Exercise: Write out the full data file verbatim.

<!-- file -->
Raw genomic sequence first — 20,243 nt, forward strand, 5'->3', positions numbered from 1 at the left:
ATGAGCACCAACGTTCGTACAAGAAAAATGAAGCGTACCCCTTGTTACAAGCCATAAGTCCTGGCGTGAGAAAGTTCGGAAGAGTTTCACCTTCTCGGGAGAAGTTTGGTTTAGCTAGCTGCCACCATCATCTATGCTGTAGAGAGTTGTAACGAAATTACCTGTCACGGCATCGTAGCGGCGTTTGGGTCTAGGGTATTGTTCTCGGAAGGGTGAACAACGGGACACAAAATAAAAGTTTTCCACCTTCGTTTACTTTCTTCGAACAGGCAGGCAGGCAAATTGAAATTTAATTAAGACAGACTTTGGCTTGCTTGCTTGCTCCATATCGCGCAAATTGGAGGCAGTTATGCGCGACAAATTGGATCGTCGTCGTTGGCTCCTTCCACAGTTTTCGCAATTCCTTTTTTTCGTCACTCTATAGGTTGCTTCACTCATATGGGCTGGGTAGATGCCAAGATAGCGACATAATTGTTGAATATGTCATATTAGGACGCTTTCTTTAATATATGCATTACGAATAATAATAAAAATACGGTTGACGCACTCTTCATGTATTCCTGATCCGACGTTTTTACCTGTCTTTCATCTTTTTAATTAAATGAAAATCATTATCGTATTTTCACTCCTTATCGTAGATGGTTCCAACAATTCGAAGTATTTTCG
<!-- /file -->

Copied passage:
Raw genomic sequence first — 20,243 nt, forward strand, 5'->3', positions numbered from 1 at the left:
ATGAGCACCAACGTTCGTACAAGAAAAATGAAGCGTACCCCTTGTTACAAGCCATAAGTCCTGGCGTGAGAAAGTTCGGAAGAGTTTCACCTTCTCGGGAGAAGTTTGGTTTAGCTAGCTGCCACCATCATCTATGCTGTAGAGAGTTGTAACGAAATTACCTGTCACGGCATCGTAGCGGCGTTTGGGTCTAGGGTATTGTTCTCGGAAGGGTGAACAACGGGACACAAAATAAAAGTTTTCCACCTTCGTTTACTTTCTTCGAACAGGCAGGCAGGCAAATTGAAATTTAATTAAGACAGACTTTGGCTTGCTTGCTTGCTCCATATCGCGCAAATTGGAGGCAGTTATGCGCGACAAATTGGATCGTCGTCGTTGGCTCCTTCCACAGTTTTCGCAATTCCTTTTTTTCGTCACTCTATAGGTTGCTTCACTCATATGGGCTGGGTAGATGCCAAGATAGCGACATAATTGTTGAATATGTCATATTAGGACGCTTTCTTTAATATATGCATTACGAATAATAATAAAAATACGGTTGACGCACTCTTCATGTATTCCTGATCCGACGTTTTTACCTGTCTTTCATCTTTTTAATTAAATGAAAATCATTATCGTATTTTCACTCCTTATCGTAGATGGTTCCAACAATTCGAAGTATTTTCG